When Prime Minister Jacinda Ardern announced during last years election campaign that Labour would form a Tax Working Group if elected, many thought that this was a cop out mechanism for avoiding the heat on tax. Whilst not being one of these people, I did wonder how comprehensive Labour’s planning on tax had been. As we approach the Fiscal Budget of 2018 next month, those concerns remain, but some definitively positive signals are also emerging.
The challenges are significant. Not all of them though, involve raising/lowering taxes, introducing new financial tools that affect taxpayers to prop up the books.
Some of them are about making corporate tax evasion more difficult to achieve by working with other nations to ensure corporates like – but not limited to – Apple and Facebook pay what tax they owe. Others are about making sure that tourists who come to New Zealand have some sort of medical insurance to keep the cost to the taxpayer in check.
Not all of these challenges will be or should be addressed in the coming Fiscal Budget. Some will require amendments to tax law and greater oversight.
At the last election Labour said that its plans, which did not signal income or business tax changes, had been costed and found to tally up. Opposition Members of Parliament claim Labour cannot possibly afford their plans for New Zealand without substantial tax increases. Some go so far as to suggest that by cancelling planned tax cuts, the Government has in effect announced a tax increase, something Labour denies.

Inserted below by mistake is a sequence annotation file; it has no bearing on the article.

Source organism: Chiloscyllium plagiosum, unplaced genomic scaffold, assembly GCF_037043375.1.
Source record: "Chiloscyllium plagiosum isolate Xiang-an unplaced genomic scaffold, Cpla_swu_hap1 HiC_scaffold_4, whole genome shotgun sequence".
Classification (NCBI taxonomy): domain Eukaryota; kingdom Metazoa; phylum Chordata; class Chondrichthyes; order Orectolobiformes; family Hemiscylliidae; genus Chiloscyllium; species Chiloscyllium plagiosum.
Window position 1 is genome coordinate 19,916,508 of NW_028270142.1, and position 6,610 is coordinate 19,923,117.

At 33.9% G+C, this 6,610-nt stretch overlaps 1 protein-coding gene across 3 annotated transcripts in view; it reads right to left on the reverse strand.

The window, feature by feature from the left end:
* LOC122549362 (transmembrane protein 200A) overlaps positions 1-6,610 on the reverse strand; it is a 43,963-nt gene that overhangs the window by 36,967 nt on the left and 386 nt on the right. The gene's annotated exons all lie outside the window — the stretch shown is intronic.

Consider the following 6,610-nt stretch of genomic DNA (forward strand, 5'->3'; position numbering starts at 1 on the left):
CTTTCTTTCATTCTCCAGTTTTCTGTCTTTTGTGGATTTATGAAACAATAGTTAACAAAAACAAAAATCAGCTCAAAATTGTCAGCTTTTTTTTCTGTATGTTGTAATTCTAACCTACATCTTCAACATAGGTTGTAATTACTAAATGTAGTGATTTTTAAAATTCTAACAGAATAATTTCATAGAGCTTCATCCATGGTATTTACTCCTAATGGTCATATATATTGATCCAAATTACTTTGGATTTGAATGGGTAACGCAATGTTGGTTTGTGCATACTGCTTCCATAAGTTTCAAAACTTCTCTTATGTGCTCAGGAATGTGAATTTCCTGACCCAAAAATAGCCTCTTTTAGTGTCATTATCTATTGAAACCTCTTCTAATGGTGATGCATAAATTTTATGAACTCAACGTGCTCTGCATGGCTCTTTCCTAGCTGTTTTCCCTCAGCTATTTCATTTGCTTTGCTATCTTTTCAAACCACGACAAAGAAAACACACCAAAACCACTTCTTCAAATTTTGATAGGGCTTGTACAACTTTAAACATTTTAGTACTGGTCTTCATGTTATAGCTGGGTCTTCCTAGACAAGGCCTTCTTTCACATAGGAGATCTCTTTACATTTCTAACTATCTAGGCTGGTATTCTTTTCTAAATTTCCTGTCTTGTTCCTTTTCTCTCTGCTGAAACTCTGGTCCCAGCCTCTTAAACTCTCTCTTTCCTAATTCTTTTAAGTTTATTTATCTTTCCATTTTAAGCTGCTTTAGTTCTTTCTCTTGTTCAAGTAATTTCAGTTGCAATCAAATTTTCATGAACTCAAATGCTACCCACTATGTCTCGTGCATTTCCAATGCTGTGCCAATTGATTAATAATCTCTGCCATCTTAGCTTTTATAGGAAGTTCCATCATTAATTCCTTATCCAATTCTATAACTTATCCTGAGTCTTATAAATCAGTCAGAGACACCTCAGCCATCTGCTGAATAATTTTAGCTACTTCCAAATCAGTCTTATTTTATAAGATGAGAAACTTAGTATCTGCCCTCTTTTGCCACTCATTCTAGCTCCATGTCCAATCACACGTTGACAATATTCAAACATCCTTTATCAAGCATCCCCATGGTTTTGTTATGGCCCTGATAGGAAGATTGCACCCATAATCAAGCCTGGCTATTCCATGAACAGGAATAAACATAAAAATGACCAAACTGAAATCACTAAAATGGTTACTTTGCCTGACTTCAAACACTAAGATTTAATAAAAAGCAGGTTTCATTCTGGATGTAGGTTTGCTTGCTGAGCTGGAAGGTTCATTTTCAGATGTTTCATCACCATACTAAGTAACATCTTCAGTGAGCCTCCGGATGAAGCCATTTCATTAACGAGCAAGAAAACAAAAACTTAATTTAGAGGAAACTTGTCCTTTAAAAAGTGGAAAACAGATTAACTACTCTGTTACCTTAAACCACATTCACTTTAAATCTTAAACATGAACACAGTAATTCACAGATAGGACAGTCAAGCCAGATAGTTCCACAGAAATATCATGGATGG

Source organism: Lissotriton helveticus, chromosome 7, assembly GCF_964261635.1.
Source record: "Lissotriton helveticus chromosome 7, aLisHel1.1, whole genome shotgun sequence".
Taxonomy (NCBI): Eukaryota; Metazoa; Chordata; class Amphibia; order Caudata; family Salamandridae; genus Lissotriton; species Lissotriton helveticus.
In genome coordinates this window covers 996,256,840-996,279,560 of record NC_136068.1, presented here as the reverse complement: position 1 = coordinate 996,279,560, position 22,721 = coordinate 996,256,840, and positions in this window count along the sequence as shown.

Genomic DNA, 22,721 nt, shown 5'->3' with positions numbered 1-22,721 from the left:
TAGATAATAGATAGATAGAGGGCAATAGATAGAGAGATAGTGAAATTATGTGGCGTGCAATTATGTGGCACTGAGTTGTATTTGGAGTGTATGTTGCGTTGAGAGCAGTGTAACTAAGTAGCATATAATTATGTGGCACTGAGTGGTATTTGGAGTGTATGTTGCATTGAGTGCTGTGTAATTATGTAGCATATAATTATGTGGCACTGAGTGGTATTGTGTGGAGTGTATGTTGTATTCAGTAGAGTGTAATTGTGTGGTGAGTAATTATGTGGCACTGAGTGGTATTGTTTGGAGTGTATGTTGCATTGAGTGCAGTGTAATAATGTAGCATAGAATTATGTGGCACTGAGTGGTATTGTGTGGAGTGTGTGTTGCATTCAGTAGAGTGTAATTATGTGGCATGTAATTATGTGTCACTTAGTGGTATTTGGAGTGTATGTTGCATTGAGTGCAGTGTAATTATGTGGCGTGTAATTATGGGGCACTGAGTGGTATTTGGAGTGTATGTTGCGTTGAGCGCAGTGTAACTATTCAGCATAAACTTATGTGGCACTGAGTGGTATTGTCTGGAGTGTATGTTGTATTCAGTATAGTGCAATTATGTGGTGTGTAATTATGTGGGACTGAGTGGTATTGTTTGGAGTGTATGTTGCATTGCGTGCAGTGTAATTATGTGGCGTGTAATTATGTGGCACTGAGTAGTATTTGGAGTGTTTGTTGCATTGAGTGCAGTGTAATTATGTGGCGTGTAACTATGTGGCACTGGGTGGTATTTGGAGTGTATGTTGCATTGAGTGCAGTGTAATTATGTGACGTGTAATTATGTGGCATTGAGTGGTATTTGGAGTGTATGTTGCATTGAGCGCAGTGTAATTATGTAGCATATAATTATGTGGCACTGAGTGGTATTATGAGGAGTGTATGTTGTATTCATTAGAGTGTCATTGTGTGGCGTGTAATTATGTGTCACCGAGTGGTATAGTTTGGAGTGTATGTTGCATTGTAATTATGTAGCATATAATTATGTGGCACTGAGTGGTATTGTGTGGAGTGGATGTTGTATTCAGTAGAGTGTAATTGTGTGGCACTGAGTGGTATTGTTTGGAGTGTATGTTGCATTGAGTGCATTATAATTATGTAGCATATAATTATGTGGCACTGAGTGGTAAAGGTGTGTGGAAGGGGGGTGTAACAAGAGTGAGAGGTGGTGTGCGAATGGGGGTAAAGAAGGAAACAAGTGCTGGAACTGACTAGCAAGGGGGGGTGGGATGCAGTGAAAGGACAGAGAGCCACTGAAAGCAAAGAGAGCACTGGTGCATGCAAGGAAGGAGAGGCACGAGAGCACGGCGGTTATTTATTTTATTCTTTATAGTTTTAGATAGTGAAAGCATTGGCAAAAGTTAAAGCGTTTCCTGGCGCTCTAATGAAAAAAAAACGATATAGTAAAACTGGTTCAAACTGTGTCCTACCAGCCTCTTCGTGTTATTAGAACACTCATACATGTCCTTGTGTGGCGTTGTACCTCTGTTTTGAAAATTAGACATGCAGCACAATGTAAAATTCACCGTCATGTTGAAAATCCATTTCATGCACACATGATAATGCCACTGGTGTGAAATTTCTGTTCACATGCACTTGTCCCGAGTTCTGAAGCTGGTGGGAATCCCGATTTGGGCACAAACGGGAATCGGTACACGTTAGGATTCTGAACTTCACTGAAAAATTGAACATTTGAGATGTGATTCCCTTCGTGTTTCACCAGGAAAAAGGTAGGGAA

My own concerns are that Labour, in ruling out business and income tax changes, has left itself open to a budgetary blow out. This would lend credibility to the likes of former Treasurer Steven Joyce’s claim of a budgetary black hole, and Labour being amateurish in budget setting.
However there have been a number of pleasing announcements that suggest to me that a degree of control has been exerted. One of those announcements is that there will be a royalty on the use of water for commercial and irrigation purposes. Another is the introduction of a tourism infrastructure fund. It will take the shape of a N.Z$25 levy placed on non citizens and residents visiting New Zealand. In past articles I have called for a levy to be placed on such visitors, as it is a useful user pays scheme that reduces the pressure on Regional, District and City Councils, whose rates are already subject to considerable pressure.
Of course, all of this said, Labour have yet to actually introduce a Fiscal Budget simply because it is not time. The Fiscal Budget for as far back as I can remember has always happened in May. I accept therefore that it is a work in progress and one not to be judged until the Treasurer Grant Robertson presents his first Budget on 17 May 2018.